I recently filled out the FAFSA form online for Son Number Two. If you are unfamiliar, the FAFSA is a form that high school seniors used to fill out if they were interested in going to college and looking for financial aid. “FAFSA” stands for “you won’t ever see any oF this money if one of your parents has A job, even iF that job iS burger flipper at mcdonAld’s.” (Usually the federal government is a little better with acronyms, but apparently not in this case.)
I said high school seniors used to fill it out because now they have to fill it out. Last year it became mandatory for all California high school seniors, regardless of their after-high school plans, to fill out the FAFSA. The reasoning was said to be that not enough kids and their families understood how much free federal grant money was available for college, so they should all fill out the FAFSA so that the government could tell each of them in person that they didn’t qualify for any of it.
I happen to believe they have another, far more sinister motive behind the move to make it mandatory. I’m convinced they are trying to thin the population in the Golden State by killing us parents off. I know this because they nearly got me this year.
I know damned well that we won’t qualify for any grants, and I am not interested in any of those student loans unless we’re back to not having to pay them off, then I’m very interested! I lost track of the student loan ping-pong match the government was having, so I just stopped paying attention. Therefore, I had no reason to fill out the FAFSA for Son Number Two, but we had to anyway.
I begrudgingly logged into the FAFSA website and went through the motions. The main way the FAFSA people decide that you won’t get any free money is with your federal tax return. Instead of having to manually enter all the information, there is a button that says, “Get my information directly from the IRS.” When you hit that button, it takes you through a few steps to verify that you are who you say you are, but when you’re done, it just pulls all the information into the form. It really beats hand-entering everything. Once the tax return data is in, the FAFSA supercomputer goes to work on the complex formula of: IF Form 1040 Line 15 (Taxable Income) is greater than $0.00, THEN Grant Eligibility equals NO.
The formula is woefully flawed, because it does not take into account number of teenage boys at home, total calories consumed by those teenage boys per week, number of teenage drivers in the household and the impact that has on the auto insurance bill, gas prices, food prices in dollars per calorie, the ridiculous cost of high school sports equipment, etc.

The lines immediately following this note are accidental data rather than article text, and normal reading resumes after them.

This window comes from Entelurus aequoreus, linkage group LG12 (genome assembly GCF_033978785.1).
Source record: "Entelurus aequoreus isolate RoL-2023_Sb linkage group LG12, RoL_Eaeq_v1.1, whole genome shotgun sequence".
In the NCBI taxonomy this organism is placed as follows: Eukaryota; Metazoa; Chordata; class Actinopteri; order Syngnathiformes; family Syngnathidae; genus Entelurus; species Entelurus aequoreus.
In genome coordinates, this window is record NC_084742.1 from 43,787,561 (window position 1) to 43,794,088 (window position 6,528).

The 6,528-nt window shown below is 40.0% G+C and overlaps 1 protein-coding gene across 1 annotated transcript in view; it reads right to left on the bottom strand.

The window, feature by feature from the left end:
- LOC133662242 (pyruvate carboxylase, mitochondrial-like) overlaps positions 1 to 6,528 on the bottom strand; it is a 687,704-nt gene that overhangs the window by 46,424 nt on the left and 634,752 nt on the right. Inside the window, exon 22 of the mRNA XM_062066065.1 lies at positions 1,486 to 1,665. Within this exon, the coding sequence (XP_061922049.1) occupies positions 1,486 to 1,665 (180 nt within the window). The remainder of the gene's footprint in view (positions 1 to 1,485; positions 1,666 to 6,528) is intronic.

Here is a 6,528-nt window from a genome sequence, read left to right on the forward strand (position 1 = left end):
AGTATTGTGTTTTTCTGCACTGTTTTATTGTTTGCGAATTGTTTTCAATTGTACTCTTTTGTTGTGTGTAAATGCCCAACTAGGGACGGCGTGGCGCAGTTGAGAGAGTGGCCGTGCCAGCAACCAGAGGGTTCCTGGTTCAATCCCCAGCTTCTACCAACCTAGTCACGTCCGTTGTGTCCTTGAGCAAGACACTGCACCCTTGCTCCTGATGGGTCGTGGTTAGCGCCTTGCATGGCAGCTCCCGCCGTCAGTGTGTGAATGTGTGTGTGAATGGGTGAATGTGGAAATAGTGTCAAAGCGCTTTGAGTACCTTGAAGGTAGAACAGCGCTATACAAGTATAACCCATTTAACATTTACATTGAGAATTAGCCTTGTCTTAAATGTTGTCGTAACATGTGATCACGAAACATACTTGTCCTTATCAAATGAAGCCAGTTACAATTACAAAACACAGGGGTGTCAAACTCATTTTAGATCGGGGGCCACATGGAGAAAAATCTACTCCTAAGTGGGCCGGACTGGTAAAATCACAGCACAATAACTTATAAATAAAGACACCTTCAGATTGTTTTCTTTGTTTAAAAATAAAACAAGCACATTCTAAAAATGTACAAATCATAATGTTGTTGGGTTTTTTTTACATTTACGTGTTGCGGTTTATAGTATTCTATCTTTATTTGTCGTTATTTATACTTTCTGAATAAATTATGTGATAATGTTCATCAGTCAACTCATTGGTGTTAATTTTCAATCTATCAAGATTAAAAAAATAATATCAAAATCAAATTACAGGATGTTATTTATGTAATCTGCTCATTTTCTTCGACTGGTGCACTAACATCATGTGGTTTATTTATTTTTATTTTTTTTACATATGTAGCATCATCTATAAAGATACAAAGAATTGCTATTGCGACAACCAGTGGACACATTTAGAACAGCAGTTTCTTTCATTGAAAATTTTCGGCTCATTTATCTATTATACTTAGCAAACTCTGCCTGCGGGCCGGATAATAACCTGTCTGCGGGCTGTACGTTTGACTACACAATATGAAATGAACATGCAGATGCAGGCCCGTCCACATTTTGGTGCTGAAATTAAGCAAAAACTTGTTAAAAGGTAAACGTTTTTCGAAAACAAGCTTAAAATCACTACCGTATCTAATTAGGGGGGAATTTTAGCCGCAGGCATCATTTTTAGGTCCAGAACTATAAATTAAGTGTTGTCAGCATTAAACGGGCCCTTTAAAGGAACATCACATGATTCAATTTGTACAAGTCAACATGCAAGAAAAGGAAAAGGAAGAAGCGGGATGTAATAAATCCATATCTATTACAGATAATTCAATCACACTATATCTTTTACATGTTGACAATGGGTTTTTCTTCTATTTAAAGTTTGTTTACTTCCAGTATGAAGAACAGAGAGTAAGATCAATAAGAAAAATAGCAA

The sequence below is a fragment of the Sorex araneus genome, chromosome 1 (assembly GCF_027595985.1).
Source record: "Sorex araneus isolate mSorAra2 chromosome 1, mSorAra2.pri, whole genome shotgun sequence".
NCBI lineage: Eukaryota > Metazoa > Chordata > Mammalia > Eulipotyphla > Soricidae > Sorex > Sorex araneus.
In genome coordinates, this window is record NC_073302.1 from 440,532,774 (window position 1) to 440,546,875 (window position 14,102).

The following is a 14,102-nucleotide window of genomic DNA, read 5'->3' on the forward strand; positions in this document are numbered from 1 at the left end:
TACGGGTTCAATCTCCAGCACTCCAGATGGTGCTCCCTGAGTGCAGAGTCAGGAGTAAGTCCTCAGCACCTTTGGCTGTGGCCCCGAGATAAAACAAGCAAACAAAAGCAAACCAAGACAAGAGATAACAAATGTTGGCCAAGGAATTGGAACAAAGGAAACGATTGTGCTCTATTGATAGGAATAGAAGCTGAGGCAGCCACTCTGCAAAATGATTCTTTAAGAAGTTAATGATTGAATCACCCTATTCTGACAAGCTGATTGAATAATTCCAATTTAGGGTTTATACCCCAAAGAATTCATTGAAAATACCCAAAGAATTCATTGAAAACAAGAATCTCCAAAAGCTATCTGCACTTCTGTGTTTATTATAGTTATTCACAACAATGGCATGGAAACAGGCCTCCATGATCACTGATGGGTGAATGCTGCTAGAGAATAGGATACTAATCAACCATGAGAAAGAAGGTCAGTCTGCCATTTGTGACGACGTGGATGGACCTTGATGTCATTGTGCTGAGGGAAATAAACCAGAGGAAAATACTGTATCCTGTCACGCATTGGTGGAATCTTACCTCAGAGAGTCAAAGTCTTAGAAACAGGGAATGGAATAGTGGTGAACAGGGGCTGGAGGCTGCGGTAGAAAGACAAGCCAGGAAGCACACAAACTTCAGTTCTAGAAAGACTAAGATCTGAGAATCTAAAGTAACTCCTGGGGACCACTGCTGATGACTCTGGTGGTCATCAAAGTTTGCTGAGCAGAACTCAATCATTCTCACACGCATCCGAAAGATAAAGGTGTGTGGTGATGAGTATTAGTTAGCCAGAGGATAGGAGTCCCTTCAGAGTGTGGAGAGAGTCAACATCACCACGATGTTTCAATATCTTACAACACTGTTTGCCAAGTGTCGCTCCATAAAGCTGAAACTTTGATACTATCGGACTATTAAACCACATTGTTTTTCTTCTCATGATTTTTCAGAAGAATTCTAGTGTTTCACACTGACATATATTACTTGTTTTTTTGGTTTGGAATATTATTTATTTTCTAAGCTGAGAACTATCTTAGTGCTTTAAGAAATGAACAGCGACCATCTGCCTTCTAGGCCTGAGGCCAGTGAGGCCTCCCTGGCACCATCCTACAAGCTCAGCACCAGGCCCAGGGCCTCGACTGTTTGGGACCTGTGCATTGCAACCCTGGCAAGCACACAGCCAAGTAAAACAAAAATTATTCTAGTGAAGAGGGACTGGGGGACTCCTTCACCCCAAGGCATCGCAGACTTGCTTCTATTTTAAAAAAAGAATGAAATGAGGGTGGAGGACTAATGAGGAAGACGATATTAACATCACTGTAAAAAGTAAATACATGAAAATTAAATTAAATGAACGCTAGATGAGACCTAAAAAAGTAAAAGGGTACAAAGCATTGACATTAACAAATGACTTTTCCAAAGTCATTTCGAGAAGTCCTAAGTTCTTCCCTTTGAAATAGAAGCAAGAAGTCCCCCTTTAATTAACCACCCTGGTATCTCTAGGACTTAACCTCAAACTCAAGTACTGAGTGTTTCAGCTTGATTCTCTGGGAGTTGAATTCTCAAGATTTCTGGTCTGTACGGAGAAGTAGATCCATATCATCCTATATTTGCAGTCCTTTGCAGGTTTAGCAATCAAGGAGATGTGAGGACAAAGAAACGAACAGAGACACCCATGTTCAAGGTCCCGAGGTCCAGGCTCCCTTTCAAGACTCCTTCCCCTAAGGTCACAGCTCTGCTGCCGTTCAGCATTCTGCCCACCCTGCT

Since I already knew what the flawed formula was going to return, once I finished with the form and the FAFSA website told me I was all done, I promptly forgot about the whole thing and went about my life.
There I am, blissfully enjoying my life a week later when I get a letter in the mail from the IRS. As you know, getting an unsolicited letter from the IRS is never a good thing. When you get an email or a text from the “IRS,” it’s just an annoying spammy part of modern life that we all have to deal with. But the IRS actually communicates with you via the snail mail, and when you are holding a letter that was actually sent from the IRS, you know good and well that it’s legitimate.
So, there I am, no longer blissfully enjoying my life, standing on the sidewalk staring at this letter with a whirlwind of possible worst-case scenarios going through my mind. Am I being audited? Did they decide I owe them more money? How much time and money out of my life is this one envelope going to cost me? I don’t have enough of either.
I bit the bullet and the rising bile, trying my best to ignore my medically-concerning heart rhythm and rate, and opened the envelope.
Our records indicate that your tax return information was accessed by the FAFSA system… If this information sharing was authorized by you, no action is required…
OH MY GOD, the FAFSA! I forgot all about that!
Yes, I guess no action is required by me except to find a defibrillator and try to restart my heart.
I’m telling you, this whole mandatory FAFSA thing is a deliberate plot by California to weed out the high school parents with weak hearts. They know the power of the IRS, and they are exploiting it to kill us off. I haven’t figured out why yet… Maybe something to do with the rising cost of health care? I guess that remains to be seen. I’m just glad I lived through it this time.
Be careful out there, folks! If you have a high school senior, best to let them retrieve and open all the mail between October and June. They still have strong hearts.
See you soon,
Copyright © 2023 Marc Schmatjen
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